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Luminous Animal

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Current location: San Francisco
Member since: Thu Jul 24, 2003, 02:06 PM
Number of posts: 27,310

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Well let's see what one of the founders of the Bee Word Media has to say...

during the 2007 primaries and the use of the word against Hillary Clinton:

By Andi Zeisler
Sunday, November 18, 2007

So here goes: Bitch is a word we use culturally to describe any woman who is strong, angry, uncompromising and, often, uninterested in pleasing men. We use the term for a woman on the street who doesn't respond to men's catcalls or smile when they say, "Cheer up, baby, it can't be that bad." We use it for the woman who has a better job than a man and doesn't apologize for it. We use it for the woman who doesn't back down from a confrontation.

So let's not be disingenuous. Is it a bad word? Of course it is. As a culture, we've done everything possible to make sure of that, starting with a constantly perpetuated mindset that deems powerful women to be scary, angry and, of course, unfeminine -- and sees uncompromising speech by women as anathema to a tidy, well-run world.

So the word remains as incendiary as ever. (Sorry, Sen. McCain.) Back in 1996, a time when the word was just barely squeaking past the censors on network TV, I would never have thought it could get any more loaded. (Same for the word "feminism," but that's a whole other story.) But the rise of the first serious female front-runner for the presidency has proved me wrong.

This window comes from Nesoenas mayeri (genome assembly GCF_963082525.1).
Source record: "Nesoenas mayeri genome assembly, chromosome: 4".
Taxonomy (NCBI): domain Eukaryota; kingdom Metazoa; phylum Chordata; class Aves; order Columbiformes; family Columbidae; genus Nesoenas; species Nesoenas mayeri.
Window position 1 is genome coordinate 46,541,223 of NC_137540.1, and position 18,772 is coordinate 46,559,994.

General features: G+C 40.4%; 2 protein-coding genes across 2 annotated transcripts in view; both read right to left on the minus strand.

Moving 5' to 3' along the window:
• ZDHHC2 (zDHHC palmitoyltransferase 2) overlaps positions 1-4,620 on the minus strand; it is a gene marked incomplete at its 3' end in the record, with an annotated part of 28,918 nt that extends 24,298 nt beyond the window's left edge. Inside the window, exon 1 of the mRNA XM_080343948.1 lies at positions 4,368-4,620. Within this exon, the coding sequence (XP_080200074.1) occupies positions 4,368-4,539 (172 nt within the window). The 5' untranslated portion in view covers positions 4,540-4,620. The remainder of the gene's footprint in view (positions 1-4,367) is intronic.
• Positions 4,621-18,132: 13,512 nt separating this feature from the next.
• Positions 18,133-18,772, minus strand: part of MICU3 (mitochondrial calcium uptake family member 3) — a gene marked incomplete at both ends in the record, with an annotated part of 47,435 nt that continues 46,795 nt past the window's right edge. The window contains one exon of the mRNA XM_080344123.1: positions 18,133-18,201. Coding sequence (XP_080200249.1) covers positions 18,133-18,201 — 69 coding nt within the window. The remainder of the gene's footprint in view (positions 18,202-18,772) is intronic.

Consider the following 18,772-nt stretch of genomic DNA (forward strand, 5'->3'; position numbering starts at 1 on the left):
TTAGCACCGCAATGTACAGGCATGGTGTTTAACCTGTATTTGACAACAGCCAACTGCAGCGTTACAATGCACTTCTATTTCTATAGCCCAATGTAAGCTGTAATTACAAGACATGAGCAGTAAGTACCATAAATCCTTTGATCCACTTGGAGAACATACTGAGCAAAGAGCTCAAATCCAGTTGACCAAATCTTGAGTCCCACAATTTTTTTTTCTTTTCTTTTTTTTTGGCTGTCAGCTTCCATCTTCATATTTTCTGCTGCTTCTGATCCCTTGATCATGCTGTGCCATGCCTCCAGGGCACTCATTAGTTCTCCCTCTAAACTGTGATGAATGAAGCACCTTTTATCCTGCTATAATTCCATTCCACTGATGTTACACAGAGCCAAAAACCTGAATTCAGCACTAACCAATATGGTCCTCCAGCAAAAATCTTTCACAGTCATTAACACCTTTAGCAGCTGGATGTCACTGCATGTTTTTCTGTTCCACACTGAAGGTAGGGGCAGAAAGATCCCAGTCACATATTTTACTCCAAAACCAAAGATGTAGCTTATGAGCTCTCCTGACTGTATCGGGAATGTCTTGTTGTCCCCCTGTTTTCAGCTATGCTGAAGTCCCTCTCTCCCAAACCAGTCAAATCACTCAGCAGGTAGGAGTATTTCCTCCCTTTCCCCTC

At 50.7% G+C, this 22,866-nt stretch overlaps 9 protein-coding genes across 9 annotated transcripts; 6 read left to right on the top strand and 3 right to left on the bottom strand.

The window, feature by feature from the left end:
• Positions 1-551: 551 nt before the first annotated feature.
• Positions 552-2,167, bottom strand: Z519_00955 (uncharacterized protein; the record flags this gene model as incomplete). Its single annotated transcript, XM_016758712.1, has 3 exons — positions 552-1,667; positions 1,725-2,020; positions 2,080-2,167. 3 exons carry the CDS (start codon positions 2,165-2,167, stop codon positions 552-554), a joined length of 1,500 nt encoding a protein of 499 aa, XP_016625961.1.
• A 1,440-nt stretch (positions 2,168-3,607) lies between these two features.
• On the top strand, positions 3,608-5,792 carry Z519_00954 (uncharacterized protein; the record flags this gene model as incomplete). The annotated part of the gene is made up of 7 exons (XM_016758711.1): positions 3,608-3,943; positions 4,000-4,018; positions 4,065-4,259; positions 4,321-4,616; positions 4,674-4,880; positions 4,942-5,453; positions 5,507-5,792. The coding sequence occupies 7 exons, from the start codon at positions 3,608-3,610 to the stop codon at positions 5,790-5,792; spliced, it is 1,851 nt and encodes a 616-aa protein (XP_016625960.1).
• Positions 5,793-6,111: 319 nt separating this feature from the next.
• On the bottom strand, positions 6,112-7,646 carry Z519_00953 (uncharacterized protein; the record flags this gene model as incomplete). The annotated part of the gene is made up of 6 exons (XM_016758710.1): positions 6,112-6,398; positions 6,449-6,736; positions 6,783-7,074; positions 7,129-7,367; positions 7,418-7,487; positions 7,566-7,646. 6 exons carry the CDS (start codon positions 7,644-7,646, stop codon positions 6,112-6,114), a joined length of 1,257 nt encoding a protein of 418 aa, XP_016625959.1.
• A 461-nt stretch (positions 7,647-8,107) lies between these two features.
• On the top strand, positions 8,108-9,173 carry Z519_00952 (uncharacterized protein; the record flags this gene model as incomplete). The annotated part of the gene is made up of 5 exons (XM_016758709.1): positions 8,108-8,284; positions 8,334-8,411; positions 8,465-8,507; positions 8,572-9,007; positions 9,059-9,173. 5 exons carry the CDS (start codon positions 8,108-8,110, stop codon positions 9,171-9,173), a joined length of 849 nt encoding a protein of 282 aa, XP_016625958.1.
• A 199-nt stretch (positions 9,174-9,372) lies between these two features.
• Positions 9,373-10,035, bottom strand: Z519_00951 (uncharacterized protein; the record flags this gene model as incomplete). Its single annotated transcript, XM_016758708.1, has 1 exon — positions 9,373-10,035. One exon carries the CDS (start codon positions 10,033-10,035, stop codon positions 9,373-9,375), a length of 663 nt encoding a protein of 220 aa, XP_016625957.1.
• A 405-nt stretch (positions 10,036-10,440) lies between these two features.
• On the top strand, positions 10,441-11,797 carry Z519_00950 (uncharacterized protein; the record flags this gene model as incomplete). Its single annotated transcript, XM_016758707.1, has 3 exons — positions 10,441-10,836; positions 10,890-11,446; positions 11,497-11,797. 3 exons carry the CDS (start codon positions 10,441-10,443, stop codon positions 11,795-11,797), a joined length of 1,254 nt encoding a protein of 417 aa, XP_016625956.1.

On the street, in music and in the boardroom, it's the word that won't go away. Isiah Thomas's somewhat bumbling claim during his sexual harassment trial that casual, off-the-cuff usage makes the term less problematic when done within the black community didn't fly with the judge, and it doesn't fly with plenty of other folks.

A few years ago, the New York Times reported on the phenomenon of men using the term to describe other men, a use that has roots in the social dynamics of prison populations but has since spread to the realms of sports, rap music and junior high schools everywhere. The article reasoned that the term was becoming, if not respectable, then increasingly no big deal. I disagree -- it's simply another way to denigrate women.
Posted by Luminous Animal | Mon Mar 4, 2013, 02:20 PM (3 replies)
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